Antisemitism in Social Media – Conspiracies, Stereotypes, and Holocaust Denial


  • Lisa Kaati
  • Katie Asplund Cohen
  • Björn Pelzer

Publish date: 2021-10-09

Report number: FOI-R--5198--SE

Pages: 51

Written in: English


  • antisemitism
  • social media
  • Holcaust denial
  • stereotypes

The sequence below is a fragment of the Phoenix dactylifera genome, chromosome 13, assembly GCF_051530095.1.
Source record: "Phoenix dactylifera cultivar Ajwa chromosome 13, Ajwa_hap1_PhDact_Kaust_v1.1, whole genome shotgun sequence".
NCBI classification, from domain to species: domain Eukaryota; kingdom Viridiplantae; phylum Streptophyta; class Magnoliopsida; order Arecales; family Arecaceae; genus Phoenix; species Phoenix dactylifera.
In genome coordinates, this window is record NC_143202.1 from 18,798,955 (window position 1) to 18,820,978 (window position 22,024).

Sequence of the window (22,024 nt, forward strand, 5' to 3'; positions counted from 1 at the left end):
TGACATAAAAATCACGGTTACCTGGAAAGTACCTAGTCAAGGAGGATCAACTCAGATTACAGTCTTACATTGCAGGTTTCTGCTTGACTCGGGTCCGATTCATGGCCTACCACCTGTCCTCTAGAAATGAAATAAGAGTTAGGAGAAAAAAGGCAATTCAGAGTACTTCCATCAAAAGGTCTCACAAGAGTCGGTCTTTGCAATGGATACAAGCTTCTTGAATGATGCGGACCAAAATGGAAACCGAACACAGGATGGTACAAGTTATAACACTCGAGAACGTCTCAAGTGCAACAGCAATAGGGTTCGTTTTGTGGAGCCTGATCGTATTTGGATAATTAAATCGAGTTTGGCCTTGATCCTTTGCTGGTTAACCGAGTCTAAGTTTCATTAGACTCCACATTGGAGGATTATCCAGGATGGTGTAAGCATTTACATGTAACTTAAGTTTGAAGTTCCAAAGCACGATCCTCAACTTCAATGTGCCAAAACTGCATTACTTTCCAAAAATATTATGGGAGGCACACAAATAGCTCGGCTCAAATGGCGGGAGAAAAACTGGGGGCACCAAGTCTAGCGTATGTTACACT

In this report, we have studied different facets of antisemitism on non-password protected social media outlets with user-generated content. Our results show that antisemitic content exists on all social media platforms. However, the amount of antisemitic content seems to vary with the degree of moderation on each platform. Since 2017, discussions about the ZOG conspiracy narrative have increased, while the Covid-19 pandemic has given rise to new antisemitic conspiracy theories. Conspiracy narratives are closely related to antisemitic stereotypes, which were found in 25% of posts mentioning Jews or Jewishness. The most common stereotypes being that Jews are powerful, deceptive, and manipulative. In our study, almost 35% of all posts mentioning Jews or Jewishness expressed negativity toward Jews. These posts were found mainly on minimally moderated platforms. Jews are also one of the groups that are targeted by toxic language online. Over 4,000 occurrences of explicit Holocaust denial terminology were found during a three-month period. National legislation is difficult to apply to the global internet. A joint effort by governments and platform companies is important to develop techniques that keeps antisemitic content from the internet, while education is necessary to prevent antisemitism before it goes online.